31 Aug 2020 letter


DRAFT COPY Hi Sally and Neil just wanted to float this letter past you.
Is it all to full on? Will it upset some in Canberra? Cheers Robert
Dear Senator,
This is the most important letter written so far by this small group. We write letters and mail them to you all in Canberra every month; 266 letters to 226 parliamentarians, asking for your help.
Our community is still angry (and very demoralised) at no real action in Canberra. We must reach a critical mass of people wanting action on climate and wanting to take the heat out of the Canberra debate.
We, in Australia are no closer to the required emission reductions of 45% by 2030. In a few years we will demand a royal commission into why we did not have a royal commission into our climate inaction in the early 2000’s.
After 10 months of letters to you all and another 10 months of this year gone, we are all no closer to the energy policy, electric car strategy etc as promised.
As we slowly boil, it all boils down to Duty of Care by the parliament of Australia towards our small ADAC group, the community at large and in the end us all.
Canberra and many others claim that fixing the problem will cost far too much, we can’t afford the damage to the economy.
Can’t we afford the cost of survival?
Sorry, but we need a plan, we need hope not hopelessness, we need a climate change bill to be tabled on 9th November 2020 to move forward. The scientists and experts say it can still be done, we have the technology now, but we all must act.
To say no is insanity.








ADAC – Climate Action in Australia
P.O. Box 1906, Geelong, 3220, Victoria

Website: https://adacaust.com.au

28th July 2020

Senator M.F. Smith
Commonwealth Parliament Offices,
Suite 6, Level 13, 100 King William Street
Adelaide SA 5000

Dear Senator M.F. Smith,

Australians have appreciated collaborative state and federal government initiatives to halt the spread of Covid-19. Like many around the world, they are suffering from high levels of anxiety as they deal with the fragmentation of family and social networks, loss of freedoms and loss of travel dreams.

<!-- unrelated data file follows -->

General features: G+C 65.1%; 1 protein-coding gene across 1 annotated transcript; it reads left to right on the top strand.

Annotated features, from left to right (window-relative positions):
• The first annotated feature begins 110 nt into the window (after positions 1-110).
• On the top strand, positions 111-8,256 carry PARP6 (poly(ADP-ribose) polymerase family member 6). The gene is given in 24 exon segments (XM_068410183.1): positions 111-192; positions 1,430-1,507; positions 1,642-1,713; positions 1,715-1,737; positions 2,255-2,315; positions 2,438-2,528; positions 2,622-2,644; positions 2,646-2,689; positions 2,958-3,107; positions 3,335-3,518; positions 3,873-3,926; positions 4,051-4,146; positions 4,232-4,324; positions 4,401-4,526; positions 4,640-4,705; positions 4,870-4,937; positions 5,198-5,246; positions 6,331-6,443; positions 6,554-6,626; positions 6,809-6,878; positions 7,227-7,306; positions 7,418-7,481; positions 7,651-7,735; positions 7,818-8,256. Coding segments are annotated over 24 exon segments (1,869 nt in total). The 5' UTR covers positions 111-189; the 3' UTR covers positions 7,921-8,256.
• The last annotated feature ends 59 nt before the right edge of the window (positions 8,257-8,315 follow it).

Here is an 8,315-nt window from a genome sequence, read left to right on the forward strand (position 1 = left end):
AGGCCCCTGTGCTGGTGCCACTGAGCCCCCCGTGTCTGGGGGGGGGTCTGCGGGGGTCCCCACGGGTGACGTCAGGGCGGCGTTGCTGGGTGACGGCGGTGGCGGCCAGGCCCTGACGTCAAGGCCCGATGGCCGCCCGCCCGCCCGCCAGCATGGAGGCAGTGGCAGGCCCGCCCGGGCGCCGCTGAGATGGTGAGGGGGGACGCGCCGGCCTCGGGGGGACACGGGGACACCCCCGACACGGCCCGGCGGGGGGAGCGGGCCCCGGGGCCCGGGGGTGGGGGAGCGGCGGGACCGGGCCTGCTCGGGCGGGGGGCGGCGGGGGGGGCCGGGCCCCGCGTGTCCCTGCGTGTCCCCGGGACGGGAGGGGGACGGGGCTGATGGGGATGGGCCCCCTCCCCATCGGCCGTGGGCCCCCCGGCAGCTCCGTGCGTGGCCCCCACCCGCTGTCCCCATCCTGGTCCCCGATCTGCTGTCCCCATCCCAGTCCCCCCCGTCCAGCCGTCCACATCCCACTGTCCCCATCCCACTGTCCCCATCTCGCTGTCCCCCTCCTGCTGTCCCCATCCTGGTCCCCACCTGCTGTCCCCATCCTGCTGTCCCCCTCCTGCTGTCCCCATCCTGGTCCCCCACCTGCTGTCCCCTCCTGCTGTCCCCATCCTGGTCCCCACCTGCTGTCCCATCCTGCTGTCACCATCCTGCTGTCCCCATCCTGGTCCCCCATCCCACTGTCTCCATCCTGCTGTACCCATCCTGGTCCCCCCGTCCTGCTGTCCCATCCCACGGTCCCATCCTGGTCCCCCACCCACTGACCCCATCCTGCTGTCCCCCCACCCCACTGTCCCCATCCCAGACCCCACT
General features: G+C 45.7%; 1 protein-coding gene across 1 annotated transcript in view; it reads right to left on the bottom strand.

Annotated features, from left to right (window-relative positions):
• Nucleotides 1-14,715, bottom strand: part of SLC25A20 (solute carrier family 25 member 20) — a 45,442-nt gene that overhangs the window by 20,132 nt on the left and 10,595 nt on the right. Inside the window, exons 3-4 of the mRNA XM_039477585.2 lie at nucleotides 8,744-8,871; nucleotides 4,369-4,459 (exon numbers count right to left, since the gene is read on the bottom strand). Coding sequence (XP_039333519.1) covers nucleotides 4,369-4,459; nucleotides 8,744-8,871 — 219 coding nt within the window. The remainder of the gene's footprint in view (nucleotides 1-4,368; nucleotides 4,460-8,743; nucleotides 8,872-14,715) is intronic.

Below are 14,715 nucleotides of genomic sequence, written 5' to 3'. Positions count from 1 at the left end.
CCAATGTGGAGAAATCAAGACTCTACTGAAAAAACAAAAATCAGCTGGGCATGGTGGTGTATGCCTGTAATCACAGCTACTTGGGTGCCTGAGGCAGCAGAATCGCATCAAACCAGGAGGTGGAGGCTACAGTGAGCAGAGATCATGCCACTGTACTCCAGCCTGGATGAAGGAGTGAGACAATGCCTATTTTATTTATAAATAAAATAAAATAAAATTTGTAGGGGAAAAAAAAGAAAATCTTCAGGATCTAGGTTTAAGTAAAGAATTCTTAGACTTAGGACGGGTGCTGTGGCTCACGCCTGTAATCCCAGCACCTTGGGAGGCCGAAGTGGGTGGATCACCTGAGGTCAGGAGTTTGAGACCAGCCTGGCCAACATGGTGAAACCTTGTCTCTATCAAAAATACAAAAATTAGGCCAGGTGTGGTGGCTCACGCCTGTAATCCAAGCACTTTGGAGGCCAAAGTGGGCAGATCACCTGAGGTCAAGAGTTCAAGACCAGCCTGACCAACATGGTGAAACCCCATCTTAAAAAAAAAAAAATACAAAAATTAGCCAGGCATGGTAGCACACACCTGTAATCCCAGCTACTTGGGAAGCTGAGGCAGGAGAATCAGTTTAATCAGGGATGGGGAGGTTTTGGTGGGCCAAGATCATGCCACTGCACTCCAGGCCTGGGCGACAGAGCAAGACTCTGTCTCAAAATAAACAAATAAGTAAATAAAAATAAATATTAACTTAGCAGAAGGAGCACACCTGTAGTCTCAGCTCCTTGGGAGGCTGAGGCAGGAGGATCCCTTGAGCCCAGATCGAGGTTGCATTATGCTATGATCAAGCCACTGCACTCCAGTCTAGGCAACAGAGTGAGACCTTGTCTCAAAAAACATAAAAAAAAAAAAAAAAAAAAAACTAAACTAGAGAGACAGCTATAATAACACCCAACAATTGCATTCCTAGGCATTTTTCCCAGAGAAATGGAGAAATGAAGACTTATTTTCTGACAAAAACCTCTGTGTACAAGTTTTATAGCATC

Many have felt the pain of isolation, and of financial and social distress. Breadwinners are doubting their ability to provide for their families into the future. Grandparents have been denied seeing their newborn grandchildren. Family members have had to die alone. Our children fear closeness. They are developing germ phobias and struggling with nightmares. There will be long-term effects of Covid-19 on the mental health of Australians.

The virus is the tip of the iceberg in terms of mental health. Australians, especially our young people, are already suffering a profound foreboding about the effects of climate change on their future. Some doubt they will reach old age and plan not to have children.

They are painfully aware of the rate at which plant and animal species are becoming extinct. The increased frequency of bushfires and other climate-driven disasters is obvious to them. They fear the long term international tensions that will result from shortages of food and water. Intense feelings will turn to anger if Australians see political vested interests blocking collaborative action to avert the worst effects of climate change. The Covid-19 catch cry ‘we are all in this together’ needs to permeate political thinking about the even deeper crisis that the world faces, climate change.

The nation’s capacity to prevent disasters, to nurture a healthy environment, to ease international tensions and to develop a strong economy based on sustainable technologies will diminish the longer we put off the bipartisan approach necessary. As the nation rebuilds from Covid-19, it is important that the advice of scientists and economists modifies oppositional politics and is treated with the same respect as it has been during the pandemic.

ADAC encourages you to support Zali Stegall’s https://climateactnow.com.au/

Helen Middleton (Psychologist – Telehealth)

From all at ADAC Robert Patterson